- How He Runs The Sprawling ONIRU Royal Estate
In the next few months, His Royal Majesty, Oba Idowu Abiodun Oniru, the Oniru of Iruland will be 80. And that is authoritative. For those who don’t know him, lets quickly tell you he is one of the popular Obas in Lagos and also one of the richest. He is one King, who has had a life-long preparation for the position he now occupies as a Traditional Ruler, Community Leader and Chairman of Oniru Royal Family Estate. This September, Oba Oniru will be celebrating his life of achievement and purpose in a big way. His family members have begun plans for a beffitting birthday.
That is to be expected because Oba Idowu Oniru is the Architect of the modern and sprawling Oniru estate in Victoria Island. He did a lot to make Oniru estate what it is today.
He was born in 1937 when Oniru Palace was at Igbodu, a village within Egbere (native name of Victoria Island), the strongest influence on his life was his late father, the legendary Chief Abiodun Oniru, the 13th Oniru of Iruland, who did not spare his children the indulgence and luxuries that spoilt the children of the high and the rich.
Very early in life, the young Prince was sent to live at Oju-Oto (now Massey Street, Lagos) with a much older cousin, Madam Abike, who had no issue after several years of marriage. There, the Prince went through the rigours of domestic chores, running errands, sweeping such as floor, washing plates and fetching water while, attending school at St. David’s Primary School, Lafiaji. He later completed his Primary education at Araromi Baptist School, Lagos. He grew up to learn how to face work and play.
He played football, engaged in wrestling and participated in swimming at the Onikan Swimming Park. Soon, he returned to Igbodu where, with his other siblings he worked on coconut farms, harvesting and peeling coconut husks, before taking the nuts to markets to sell. Oba Idowu Abiodun Oniru recalled that the proceeds from the coconut sales went into paying their school fees. From Igbodu Village which was not too far from the present Oniru Palace, the children walked some three Kilometres along bush paths to their primary school at Otoke, which was another village within Victoria Island. After leaving the Primary School, the Prince attended Eko Boys High School for his secondary education.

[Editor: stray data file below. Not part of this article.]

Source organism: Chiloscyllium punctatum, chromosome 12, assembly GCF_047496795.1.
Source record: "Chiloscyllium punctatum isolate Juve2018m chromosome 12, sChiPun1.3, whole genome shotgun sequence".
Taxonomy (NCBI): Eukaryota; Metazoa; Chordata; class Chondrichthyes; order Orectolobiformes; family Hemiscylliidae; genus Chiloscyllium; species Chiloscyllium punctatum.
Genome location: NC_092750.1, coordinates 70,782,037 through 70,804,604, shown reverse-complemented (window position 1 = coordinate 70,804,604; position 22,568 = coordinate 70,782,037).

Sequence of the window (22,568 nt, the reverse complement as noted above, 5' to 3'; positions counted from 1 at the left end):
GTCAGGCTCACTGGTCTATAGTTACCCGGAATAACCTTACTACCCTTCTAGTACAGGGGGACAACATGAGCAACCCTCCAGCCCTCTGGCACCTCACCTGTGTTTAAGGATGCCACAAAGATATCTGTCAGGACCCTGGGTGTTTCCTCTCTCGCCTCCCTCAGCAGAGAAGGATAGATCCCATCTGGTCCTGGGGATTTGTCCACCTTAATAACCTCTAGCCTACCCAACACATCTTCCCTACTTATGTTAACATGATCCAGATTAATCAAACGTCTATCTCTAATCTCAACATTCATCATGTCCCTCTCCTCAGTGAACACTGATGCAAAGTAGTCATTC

As a youth, he was quite active in school, playing football for Eko Boys High School. His trait for responsible leadership began to show early in life when, as a member of Oke Popo Boys and Girls Club, he was made the Financial Secretary and later the Club Chairman. A man of amiable disposition, he still remembers most of his childhood friends and playmates.
Among them were: Mr. Justice Muri Okunola, who died recently, Dr. Adernola Caxton Martins and Professor Ogunbona, both now lecturing at Obafemi Awolowo University, Ile-Ife. There are also Dr. Babatunde Dabiri, Dr. Deinde Shitta, Engineet Adeniji Raji, Engineer Adegboyega Martins, Mr. Musibau Mudasiru and Mr Adewunmi a banker with UBA.
In his reminiscences, Oba Idowu Abiodun Oniru spoke of the tough training he received from his father and the experience he gained during his upbringing. There was no house-help or any domestic assistant. The children did all the work. Nobody would tell anyone what to do, every child had his or her duties that must not fail. Father taught them to be thoughtful and to be of service to others and the village community.
PAPA’S RIGHT-HAND MAN
As he grew older, Prince Oniru got familiar with the public life of his father, who had many prominent citizens as friends. Among them was Herbert Macaulay, the radical politician, who was professionally a surveyor. Macaulay had done the surveying of lands in Lagos, including the Oniru family’s lands and he was quite familiar with the travails of the Oniru family on the compulsory acquisitions of their land. Among other friends of the late Chief Abiodun Oniru were the late Jibril Martins, a Lawyer, Mr. Biney, father of late the Kwaku Biney, Pa Doherty; the wealthy, Pa. Da Rocha, as well as Pa Emmanuel, father of Chief Bode Emmanuel and Dr. Bose Emmanuel. Being in the circle of the elite and the highly enlightened, was a reflection of the character and calibre of Chief Oniru himself who was at that time pursuing a battle in the law courts against the Colonial Government over the compulsory acquisition of his family’s lands.